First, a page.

But other countries don’t even have the option of offering treatments to lower income or rural residents of their country so again, please know we are infinitely grateful for what we DO have access to and what we CAN afford to do during this process. I can’t help thinking of the people who we don’t even get to meet in the chemo room. Those who, due to finances, just choose not to treat their cancer or seek alternative or less expensive options and I wonder just how many people die every year from not having the financial resources to weather this process.
I know that income inequality is not totally based on racial lines but it clearly is a factor. I know that we, two college graduates and one of us a doctor, have trouble processing all the information we get and intellectually and emotionally understanding what is going on with the diseases. We’ve spent weeks researching options, survival rates, pros/cons and do our best to make informed choices about the next steps that are most likely to lead to good outcomes.
I cannot even imagine someone who is less knowledgeable trying to weigh those same options and weed through all of this emotional and factual data. I’m not saying it takes an advanced degree to understand all of this, but as overwhelmed as we felt, I can only imagine how much more difficult when you don’t understand cell synthesis and receptors, when you have to try to keep working through all these treatments to just keep roof over your family’s head and food on the table. I don’t want to imagine what it would be like for loved ones and care givers if they lose this battle and a two income family has to become a one income family who will be saddled with medical bills and grief at the same time.
There are so many things about cancer that are unfair… who it chooses, when, and with what outcomes. It all feels as though there is some random, cosmic set of dice being thrown that you just keep hoping will turn up the way you want. I am pleased to say that I have never seen staff at the cancer facility, treat POC or lower income patients any differently but I’m sure that happens at some points and in some places.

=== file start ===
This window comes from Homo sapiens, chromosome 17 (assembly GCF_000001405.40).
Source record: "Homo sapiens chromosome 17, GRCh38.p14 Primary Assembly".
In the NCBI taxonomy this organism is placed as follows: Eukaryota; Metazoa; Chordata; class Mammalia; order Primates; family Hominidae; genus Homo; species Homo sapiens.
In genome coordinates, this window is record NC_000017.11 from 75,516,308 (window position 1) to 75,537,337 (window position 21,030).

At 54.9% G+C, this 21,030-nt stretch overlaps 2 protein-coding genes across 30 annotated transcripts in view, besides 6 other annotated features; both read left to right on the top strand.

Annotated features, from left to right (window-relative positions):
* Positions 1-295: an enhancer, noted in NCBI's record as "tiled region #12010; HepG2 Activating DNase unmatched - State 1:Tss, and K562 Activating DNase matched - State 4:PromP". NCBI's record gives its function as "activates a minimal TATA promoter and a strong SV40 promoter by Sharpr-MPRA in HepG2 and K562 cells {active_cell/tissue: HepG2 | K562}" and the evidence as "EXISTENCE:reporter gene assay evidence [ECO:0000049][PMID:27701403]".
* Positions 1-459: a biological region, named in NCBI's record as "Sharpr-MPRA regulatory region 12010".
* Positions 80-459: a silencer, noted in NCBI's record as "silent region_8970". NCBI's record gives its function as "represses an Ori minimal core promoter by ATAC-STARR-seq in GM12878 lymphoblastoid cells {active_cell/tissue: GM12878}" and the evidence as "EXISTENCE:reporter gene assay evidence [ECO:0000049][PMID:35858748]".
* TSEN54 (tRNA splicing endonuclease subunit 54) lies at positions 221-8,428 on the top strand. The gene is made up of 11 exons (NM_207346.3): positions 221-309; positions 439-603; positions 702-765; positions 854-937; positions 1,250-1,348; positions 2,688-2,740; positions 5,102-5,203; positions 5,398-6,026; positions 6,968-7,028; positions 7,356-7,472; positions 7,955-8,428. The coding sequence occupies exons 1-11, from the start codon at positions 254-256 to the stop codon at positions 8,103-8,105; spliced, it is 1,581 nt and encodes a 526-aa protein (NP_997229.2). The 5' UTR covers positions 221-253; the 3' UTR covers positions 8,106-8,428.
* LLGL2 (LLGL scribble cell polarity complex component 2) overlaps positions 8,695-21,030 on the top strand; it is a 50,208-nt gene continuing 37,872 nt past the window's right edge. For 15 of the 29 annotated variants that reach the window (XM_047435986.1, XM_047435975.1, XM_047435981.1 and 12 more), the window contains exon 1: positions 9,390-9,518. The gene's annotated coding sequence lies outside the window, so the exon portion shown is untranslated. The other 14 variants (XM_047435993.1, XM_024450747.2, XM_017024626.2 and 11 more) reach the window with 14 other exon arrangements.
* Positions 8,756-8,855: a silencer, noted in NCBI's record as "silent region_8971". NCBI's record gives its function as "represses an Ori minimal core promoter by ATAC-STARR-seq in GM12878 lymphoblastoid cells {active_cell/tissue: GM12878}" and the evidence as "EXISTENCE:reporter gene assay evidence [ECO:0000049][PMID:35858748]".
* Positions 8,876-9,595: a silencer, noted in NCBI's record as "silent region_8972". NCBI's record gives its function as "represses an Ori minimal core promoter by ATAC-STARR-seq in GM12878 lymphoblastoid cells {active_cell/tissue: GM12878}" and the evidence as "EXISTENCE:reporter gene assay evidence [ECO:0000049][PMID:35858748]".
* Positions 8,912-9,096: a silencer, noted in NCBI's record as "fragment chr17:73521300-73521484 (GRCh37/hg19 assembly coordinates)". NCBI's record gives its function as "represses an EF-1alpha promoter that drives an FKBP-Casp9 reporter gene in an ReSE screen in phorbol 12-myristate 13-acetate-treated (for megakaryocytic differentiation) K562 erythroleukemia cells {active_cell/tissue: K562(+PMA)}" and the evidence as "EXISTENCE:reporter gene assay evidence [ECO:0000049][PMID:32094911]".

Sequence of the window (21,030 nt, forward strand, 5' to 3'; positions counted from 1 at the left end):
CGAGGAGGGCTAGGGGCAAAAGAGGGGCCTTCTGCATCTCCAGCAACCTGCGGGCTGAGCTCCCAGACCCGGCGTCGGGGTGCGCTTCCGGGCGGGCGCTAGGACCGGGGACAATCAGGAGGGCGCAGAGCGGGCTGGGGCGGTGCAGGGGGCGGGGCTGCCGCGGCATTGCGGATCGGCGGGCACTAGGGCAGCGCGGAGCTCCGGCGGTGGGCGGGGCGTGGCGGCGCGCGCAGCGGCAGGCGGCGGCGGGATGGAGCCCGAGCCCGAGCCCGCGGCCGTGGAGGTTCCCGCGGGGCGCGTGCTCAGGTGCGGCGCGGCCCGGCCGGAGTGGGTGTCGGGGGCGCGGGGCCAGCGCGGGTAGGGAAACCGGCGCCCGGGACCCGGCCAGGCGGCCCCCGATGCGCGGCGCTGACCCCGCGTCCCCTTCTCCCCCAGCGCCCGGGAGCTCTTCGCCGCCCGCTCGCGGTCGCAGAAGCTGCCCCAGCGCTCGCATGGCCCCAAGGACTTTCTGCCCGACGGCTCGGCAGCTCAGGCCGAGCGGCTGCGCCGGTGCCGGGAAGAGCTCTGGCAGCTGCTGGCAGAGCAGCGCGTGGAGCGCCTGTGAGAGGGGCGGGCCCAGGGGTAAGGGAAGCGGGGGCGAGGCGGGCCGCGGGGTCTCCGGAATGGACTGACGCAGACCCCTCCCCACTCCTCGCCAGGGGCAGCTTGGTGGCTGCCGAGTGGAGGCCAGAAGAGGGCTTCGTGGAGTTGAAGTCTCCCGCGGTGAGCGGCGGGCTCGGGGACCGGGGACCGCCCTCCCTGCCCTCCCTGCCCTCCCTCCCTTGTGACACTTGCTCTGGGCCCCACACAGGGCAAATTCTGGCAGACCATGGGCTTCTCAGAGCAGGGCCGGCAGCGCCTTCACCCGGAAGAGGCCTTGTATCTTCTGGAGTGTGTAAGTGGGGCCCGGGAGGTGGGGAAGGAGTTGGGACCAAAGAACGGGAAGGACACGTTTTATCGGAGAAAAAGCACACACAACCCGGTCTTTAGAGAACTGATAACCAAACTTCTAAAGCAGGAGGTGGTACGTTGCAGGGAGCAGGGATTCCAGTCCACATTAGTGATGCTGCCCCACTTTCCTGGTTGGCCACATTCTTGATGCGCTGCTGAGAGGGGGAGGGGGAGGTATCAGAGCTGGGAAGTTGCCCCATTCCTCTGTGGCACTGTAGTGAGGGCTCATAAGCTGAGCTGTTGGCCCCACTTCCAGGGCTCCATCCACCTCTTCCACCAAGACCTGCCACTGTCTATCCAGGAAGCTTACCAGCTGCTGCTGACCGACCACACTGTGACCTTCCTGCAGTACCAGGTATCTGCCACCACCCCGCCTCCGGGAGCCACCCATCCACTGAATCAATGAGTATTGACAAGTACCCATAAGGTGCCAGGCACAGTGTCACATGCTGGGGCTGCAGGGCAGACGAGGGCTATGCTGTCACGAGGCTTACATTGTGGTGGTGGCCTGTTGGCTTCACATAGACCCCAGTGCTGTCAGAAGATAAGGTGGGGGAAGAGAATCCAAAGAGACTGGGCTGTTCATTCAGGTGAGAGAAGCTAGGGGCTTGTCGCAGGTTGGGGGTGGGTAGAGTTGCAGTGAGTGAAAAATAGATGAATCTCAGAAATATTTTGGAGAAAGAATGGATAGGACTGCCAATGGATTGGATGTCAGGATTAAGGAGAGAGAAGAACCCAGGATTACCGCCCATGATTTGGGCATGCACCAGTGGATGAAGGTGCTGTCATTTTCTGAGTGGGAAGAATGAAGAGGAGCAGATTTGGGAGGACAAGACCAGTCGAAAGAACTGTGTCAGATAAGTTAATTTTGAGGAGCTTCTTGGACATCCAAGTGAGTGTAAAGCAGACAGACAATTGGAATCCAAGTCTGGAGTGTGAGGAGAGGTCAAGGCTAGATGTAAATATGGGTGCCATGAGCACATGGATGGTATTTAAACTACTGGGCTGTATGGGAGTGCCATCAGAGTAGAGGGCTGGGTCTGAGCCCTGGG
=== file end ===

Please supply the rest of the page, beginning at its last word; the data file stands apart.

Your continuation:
We are a white, middle class, middle age couple. I have no doubts that this helps us in obvious or maybe never obvious to us ways. Frankly, in this fight for life and a future, I will gratefully accept any and all benefits that this ‘never asked for’ and ‘never sought out’ privilege may provide.
In fighting cancer, you will DO anything and everything in your power to try to beat this hydra (the multi-headed mythical creature), who seems to pop a new head and a new problem or new side effect or new twist into the battle whenever you think you have defeated one of the other heads.
Cancer treatment is a growth industry and with advances in treatment options, we have better and better odds. But it feels as if those options are increasingly only being offered to the well off, the rich, famous, “important” people and the rest of the world is left behind.
I have no solutions for this.
I do know that, even working in a hospital, I’ve said that the health care system is broken and we need a major overhaul to fix it. However, there are no easy fixes… some countries appear to be doing better with universal health care. Some seem to be doing better with private health care. But, overall, the skyrocketing costs are turning us into a world of have and have not’s when it comes to access to basic life- saving medicine and somehow we need to reverse this trend.